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Portfolio diversification: Importance, benefits & how to start

Hand holding a pie chart

As you manage your investments, you may have heard that it's a good idea to diversify your portfolio—or have a mix of assets. The idea is to avoid putting all of your eggs in one basket.

The market fluctuates, and portfolio diversification can minimize your losses if the market drops or some of your investments perform poorly. But you also could risk losing gains if you reduce your exposure to high-performing investments. By digging a bit deeper into how diversification works, you can begin to explore how this strategy might fit into your future plan.

What is portfolio diversification?

Portfolio diversification is the practice of spreading your assets among numerous investments. It helps you to balance risk. Rather than owning just one or two securities, a diversified portfolio may contain a wide array of investments. In some cases, you might have exposure to hundreds or thousands of individual securities.

What goes into a diversified portfolio?

You can choose to invest in a mix of stocks, bonds and other investment vehicles to diversify. The more variety you have, the more diversified you are. To help diversify your portfolio, you might consider the following characteristics and terms:

  • Asset allocation. The proportion of stocks versus bonds and other assets in your portfolio
  • Size. Companies that are large, small and everything in between
  • Sectors. Industries such as technology, transportation and consumer goods
  • Regions. Companies and governments inside and outside of the United States
  • Bond term. Debt instruments that last for a relatively long and short time (e.g., 30-year bonds versus short-term issues)
  • Credit quality. Bond issuers that you perceive as more or less secure

What are the 4 primary components of a diversified portfolio?

You can use many different asset classes to create a diversified portfolio, and you decide which ones you want to include. But generally, investors build diversified portfolios with at least these components:

1. Domestic stock

These are stocks of large and small U.S. companies. They generally provide higher long-term returns than other investments. But they also introduce more uncertainty, as their values can fluctuate from year to year.

2. International stock

Foreign stocks often perform differently than U.S. stocks because they're issued by companies that face different laws and economic conditions in their home countries.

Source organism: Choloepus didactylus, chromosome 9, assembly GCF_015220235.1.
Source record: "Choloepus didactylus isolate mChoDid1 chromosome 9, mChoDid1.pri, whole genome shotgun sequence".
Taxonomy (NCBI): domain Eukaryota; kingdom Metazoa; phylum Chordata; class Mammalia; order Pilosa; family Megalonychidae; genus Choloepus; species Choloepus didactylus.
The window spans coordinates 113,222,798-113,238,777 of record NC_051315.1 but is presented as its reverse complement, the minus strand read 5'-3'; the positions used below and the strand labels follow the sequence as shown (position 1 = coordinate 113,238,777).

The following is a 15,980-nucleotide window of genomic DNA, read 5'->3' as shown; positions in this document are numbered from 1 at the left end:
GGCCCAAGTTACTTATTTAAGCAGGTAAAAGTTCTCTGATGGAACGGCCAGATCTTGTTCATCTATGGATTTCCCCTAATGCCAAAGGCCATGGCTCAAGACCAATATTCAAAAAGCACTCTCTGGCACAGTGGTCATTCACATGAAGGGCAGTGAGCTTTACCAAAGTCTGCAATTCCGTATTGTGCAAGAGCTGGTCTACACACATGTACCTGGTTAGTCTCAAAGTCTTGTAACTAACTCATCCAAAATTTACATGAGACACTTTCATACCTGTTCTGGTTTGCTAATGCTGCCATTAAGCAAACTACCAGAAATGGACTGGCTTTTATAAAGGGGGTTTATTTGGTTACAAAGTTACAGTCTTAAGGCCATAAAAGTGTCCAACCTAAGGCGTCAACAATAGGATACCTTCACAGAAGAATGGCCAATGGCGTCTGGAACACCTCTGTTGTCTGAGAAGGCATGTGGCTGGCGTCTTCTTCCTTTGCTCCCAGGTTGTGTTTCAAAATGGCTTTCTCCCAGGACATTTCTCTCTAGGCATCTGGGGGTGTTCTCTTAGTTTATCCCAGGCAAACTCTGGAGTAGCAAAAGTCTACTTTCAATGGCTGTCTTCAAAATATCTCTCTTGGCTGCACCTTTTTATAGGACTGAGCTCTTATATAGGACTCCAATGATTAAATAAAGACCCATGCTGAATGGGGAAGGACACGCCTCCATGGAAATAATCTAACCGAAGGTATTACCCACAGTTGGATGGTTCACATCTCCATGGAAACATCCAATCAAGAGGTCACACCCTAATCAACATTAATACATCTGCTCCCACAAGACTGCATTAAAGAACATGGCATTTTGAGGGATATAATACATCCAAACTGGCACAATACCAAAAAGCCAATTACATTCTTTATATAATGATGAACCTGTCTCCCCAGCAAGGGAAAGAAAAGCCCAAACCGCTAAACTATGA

3. Bonds

Bonds represent loans you make to corporations and governments. They generally pay you a fixed rate of interest until maturity, and then return the principal to you. Although they may not provide the same level of growth as stocks, they're more stable.

4. Short-term investments & cash

These investments, including cash, money market accounts and certificates of deposit, can help you cover short-term expenses and reduce your portfolio's volatility.

How many stocks should you have in a diversified portfolio?

The number of stocks you hold is less important than the number of different types of stocks you hold. Some research suggests that as few as 30 uncorrelated stocks can achieve a high degree of diversification.


Is dollar-cost averaging an effective investment strategy?

When it comes to investing, people can employ a variety of strategies to achieve success. The appeal of dollar-cost averaging is that it takes some of the emotion out of investing. Learn more about this strategy.

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Benefits of portfolio diversification

Diversification allows you to avoid devoting your money toward just a few investments. You also gain exposure to a wider range of outcomes by spreading your money around. That can be helpful in these ways:

  • You decrease the chances of being heavily invested in a security or sector that suffers a catastrophic loss.
  • You increase the chances of having at least some exposure to investments that perform well.
  • It can help reduce risk. It can be difficult or impossible to predict which holdings will perform best—or fall furthest—in the future. So, it's risky to invest in just one area or asset.
  • Diversification also can limit volatility—the ups and downs that regularly occur in your portfolio. When you have many investments, some may gain value while others fall (or they might fall less than some of your most volatile holdings). Those different movements could offset each other or at least reduce the damage from market movements, leaving you with a more consistent return.

How to develop a diversification strategy

When you diversify, you typically invest in a variety of holdings, and you can use several strategies to accomplish that.

Determine your risk tolerance

First, determine your risk profile. Decide how much risk you're comfortable taking and evaluate your needs. You then can design a portfolio that aligns with your goals.

Spread exposure among different types of investments

Decide how much to allocate to different assets. Your stock and bond mixture is a good place to begin. Additionally, you might check whether your portfolio includes exposure to companies of various sizes and a variety of bond types. Even within sectors, it may be worth owning multiple companies since one company could stumble.

Pursue low correlation

Diversification works best when holdings behave differently. Correlation acts as a tool for measuring how investments perform relative to each other. If one investment gains in value while another investment loses value, those holdings are probably negatively correlated. Combining investments with low or negative correlations can help smooth out the ups and downs that are common in financial markets.

Consider mutual funds & ETFs

Some investment vehicles make it easy to diversify. Mutual funds and exchange-traded funds (ETFs), for example, can provide exposure to many different stocks or bonds in a single fund. Some funds have a relatively narrow objective, such as investing only in technology stocks, while others take a broader view. For instance, asset allocation funds can provide a global mixture of stocks and bonds in a single fund. However, it's crucial to understand how funds work and read the prospectus carefully before buying.

Monitor & rebalance your portfolio

Building a diversified portfolio is an excellent start. Over time, though, market movements could reduce your level of diversification. For example, if you have a mixture of stocks and bonds, a strong stock market may cause your stock exposure to grow larger than your original target allocation. If that happens, it could make sense to sell some of the stocks that have gained value and shift funds to areas that didn't perform as well. In doing so, you're rebalancing your portfolio back to your intended allocation.